Japan Leads New TPP, Economists Concerned About Skills Gaps
February 21, 2018
Trump administration opens access to insurance outside Obamacare; Final TPP deal leaves out US rules; Business leaders confident in economy, but worried about the skills gap; Oil falls on US stockpiles.
- Trump administration opens access to insurance outside Obamacare. The Trump administration moved Tuesday to expand access to short term, non-Obamacare insurance plans, changing the maximum coverage amount for such plans from 3 months to 12. Importantly, the administration will no longer require the short-term plans to comply with Obamacare requirements: plans can charge users with preexisting conditions more, and can deny coverage for services like mental health and prescription drugs. Critics worry the move will further undermine Obamacare by incentivizing healthier people to choose less comprehensive plans, while the administration emphasizes it aims to make health insurance cheaper. [The Hill]
- Final TPP deal leaves out US rules. The final version of the landmark Trans Pacific Partnership was released Wednesday, led by Japan rather than the United States. The trade deal, aimed at reducing barriers in Asia-Pacific’s rapidly growing economies, promises to cut tariffs in economies with $10 trillion in GDP annually. The version released has notably absent 20 provisions that called for, among other things, intellectual property protections, especially around prescriptions drugs, provisions pushed for by the US before President Trump dropped out of the deal. The deal is expected to be signed in Chile on March 8. [Reuters]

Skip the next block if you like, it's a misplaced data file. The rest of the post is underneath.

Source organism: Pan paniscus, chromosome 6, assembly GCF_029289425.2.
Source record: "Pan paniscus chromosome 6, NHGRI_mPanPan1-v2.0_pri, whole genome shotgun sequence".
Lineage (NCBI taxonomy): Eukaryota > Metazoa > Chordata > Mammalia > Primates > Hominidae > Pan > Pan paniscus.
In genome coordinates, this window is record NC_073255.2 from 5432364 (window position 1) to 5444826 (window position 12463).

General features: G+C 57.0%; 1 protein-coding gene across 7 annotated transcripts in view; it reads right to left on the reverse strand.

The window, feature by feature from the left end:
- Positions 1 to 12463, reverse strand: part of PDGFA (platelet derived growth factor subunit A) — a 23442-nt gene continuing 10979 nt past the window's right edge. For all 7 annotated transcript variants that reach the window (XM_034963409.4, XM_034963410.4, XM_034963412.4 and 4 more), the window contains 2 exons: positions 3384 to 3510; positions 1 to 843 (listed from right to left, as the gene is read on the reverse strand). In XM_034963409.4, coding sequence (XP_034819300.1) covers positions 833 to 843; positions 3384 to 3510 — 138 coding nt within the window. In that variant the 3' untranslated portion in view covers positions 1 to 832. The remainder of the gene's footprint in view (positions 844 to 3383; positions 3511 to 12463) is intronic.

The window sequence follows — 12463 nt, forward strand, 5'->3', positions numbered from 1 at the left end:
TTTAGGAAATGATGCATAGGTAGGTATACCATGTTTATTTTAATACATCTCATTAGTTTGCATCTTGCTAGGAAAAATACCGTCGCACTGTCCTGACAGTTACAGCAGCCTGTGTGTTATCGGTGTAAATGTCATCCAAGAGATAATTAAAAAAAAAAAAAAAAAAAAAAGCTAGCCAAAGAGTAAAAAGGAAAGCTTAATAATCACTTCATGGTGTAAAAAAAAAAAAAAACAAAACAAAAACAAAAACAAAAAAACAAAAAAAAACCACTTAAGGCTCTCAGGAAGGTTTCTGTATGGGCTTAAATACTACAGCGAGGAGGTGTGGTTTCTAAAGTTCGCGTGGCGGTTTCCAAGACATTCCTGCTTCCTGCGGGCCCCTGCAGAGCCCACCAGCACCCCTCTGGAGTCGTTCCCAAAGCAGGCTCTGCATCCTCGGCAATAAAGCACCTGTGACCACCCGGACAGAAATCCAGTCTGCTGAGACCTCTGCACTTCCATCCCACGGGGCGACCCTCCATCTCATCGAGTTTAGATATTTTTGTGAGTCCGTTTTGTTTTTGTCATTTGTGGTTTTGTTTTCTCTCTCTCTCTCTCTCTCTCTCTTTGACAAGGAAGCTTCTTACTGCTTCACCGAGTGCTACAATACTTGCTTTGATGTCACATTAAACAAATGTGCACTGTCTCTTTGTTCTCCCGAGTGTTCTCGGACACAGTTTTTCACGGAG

Economic Indicators & News
- Business leaders confident in economy, but worried about the skills gap. Two thirds of business leaders of midsize businesses polled by JPMorgan Chase have confidence in the economy, up 39 points since 2017. 17% reported the new tax law would be a major boost, and 53% predicted modest benefits. Business leaders reported they’d mostly use their tax savings to pay down debt, invest in capital and increase wages. Only 12% said they’d repatriate overseas earnings. Small businesses however reported similar rates of hiring and raising wages as in 2017, before the tax bill. Economic confidence was most commonly tempered by worries about the skills gap, which makes jobs difficult to fill with talented applicants. [The Hill]
- Oil falls on US stockpiles. Oil fell as US stockpiles expanded for a fourth consecutive week, calling into question OPEC’s ability to cut down on oversupply. NY crude fell 1.4%, as American inventories rose by 3 million barrels. According to the Energy Information Administration, crude inventories have kept above 420 million barrels this month, indicating “phenomenal” production. [Bloomberg]